https://www.researchgate.net/publication...
).

Moreover, some studies have evaluated the impact of project-based education on students’ learning processes and outcomes (e.g. Carpenter et al., 2016Carpenter, M. S., Yakymyshyn, C., Micher, L. E., & Locke, A. (2016). Improved student engagement through project-based learning in freshman engineering design. In Proceedings of the 123rd ASEE Annual Conference and Exposition, New Orleans. Retrieved in 10 October 2016, from https://www.asee.org/public/conferences/64/papers/14876/view
https://www.asee.org/public/conferences/...
; Fernandes et al., 2012Fernandes, S., Flores, M. A., & Lima, R. M. (2012). Students’ views of assessment in project-led engineering education: findings from a case study in Portugal. Assessment & Evaluation in Higher Education, 37(2), 163-178. http://dx.doi.org/10.1080/02602938.2010.515015.
http://dx.doi.org/10.1080/02602938.2010....
; Holmes & Hwang, 2016Holmes, V.-L., & Hwang, Y. (2016). Exploring the effects of project-based learning in secondary mathematics education. The Journal of Educational Research, 109(5), 449-463. http://dx.doi.org/10.1080/00220671.2014.979911.
http://dx.doi.org/10.1080/00220671.2014....
; Lima et al., 2007Lima, R. M., Carvalho, D., Assunção Flores, M., & Van Hattum-Janssen, N. (2007). A case study on project led education in engineering: students’ and lecturers’ perceptions. European Journal of Engineering Education, 32(3), 337-347. http://dx.doi.org/10.1080/03043790701278599.
http://dx.doi.org/10.1080/03043790701278...
; Song & Dow, 2016Song, J., & Dow, D. E. (2016). Project-based learning for electrical engineering lower-level courses. In Proceedings of the 123rd ASEE Annual Conference and Exposition, New Orleans. Retrieved in 10 October 2016, from https://www.asee.org/public/conferences/64/papers/15798/view
https://www.asee.org/public/conferences/...
; Terrón-López et al., 2016Terrón-López, M.-J., García-García, M.-J., Velasco-Quintana, P.-J., Ocampo, J., Vigil Montaño, M.-R., & Gaya-López, M.-C. (2016). Implementation of a project-based engineering school: increasing student motivation and relevant learning. European Journal of Engineering Education. In press. http://dx.doi.org/10.1080/03043797.2016.1209462.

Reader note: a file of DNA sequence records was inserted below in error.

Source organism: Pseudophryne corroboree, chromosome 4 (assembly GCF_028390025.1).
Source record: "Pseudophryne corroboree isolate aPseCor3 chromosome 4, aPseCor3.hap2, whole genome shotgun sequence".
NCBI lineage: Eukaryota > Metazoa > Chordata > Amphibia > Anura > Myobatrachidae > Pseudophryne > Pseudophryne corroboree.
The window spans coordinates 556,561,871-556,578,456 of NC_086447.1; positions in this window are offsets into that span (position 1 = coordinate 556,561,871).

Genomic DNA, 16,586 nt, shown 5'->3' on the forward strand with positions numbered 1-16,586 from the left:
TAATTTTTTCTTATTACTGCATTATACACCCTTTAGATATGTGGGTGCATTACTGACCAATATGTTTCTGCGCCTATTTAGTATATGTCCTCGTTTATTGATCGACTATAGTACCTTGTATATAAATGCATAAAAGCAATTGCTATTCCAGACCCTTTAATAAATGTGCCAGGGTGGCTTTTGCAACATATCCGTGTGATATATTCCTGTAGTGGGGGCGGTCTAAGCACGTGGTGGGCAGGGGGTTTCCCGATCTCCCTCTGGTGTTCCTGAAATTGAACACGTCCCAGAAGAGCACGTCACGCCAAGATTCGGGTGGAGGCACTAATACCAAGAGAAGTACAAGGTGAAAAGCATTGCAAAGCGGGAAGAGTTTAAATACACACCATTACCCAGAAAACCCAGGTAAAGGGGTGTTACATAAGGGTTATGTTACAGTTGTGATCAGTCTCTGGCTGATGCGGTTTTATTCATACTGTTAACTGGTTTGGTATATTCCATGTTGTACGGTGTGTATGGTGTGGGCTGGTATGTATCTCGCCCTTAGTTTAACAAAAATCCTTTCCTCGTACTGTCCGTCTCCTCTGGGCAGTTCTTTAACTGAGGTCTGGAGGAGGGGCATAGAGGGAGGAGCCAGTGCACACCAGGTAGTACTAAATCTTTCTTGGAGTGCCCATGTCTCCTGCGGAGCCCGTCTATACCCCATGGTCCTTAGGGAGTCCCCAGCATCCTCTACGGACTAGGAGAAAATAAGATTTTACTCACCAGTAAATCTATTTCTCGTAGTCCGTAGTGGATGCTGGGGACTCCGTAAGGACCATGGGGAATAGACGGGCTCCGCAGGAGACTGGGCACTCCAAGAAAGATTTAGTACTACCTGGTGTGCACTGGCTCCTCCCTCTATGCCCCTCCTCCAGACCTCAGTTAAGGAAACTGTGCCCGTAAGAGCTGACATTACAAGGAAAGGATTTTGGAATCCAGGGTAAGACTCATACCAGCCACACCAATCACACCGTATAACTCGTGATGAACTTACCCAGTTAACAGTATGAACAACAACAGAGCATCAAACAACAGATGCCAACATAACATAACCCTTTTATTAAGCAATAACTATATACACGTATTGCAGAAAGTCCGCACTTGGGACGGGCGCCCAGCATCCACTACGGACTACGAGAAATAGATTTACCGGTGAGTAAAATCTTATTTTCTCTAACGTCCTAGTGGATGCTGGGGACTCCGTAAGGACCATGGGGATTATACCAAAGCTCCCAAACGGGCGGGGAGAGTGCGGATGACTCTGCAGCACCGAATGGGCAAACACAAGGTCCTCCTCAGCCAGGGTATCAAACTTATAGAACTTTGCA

http://dx.doi.org/10.1080/03043797.2016....
). Nevertheless, there is a limited number of studies that explore PBL implementation in developing countries and the respective outcomes (e.g. Du et al., 2013Du, X., Su, L., & Liu, J. (2013). Developing sustainability curricula using the PBL method in a Chinese context. Journal of Cleaner Production, 61, 80-88. http://dx.doi.org/10.1016/j.jclepro.2013.01.012.
http://dx.doi.org/10.1016/j.jclepro.2013...
; Hugerat, 2016Hugerat, M. (2016). How teaching science using project-based learning strategies affects the classroom learning environment. Learning Environments Research, 19(3), 383-395. http://dx.doi.org/10.1007/s10984-016-9212-y.
http://dx.doi.org/10.1007/s10984-016-921...
; Xu & Liu, 2010Xu, Y., & Liu, W. (2010). A project-based learning approach: a case study in China. Asia Pacific Education Review, 11(3), 363-370. http://dx.doi.org/10.1007/s12564-010-9093-1.
http://dx.doi.org/10.1007/s12564-010-909...
), and that also report how the main challenges associated with PBL implementation in EE have been overcome. Thus, this study focuses on PBL implementation in an emerging economy (Brazil), and how the course was structured to overcome some implementation challenges. Next section starts presenting the proposed PBL approach in the analyzed course, providing an overview of its structure and content.

3. Overview of the proposed course structure and content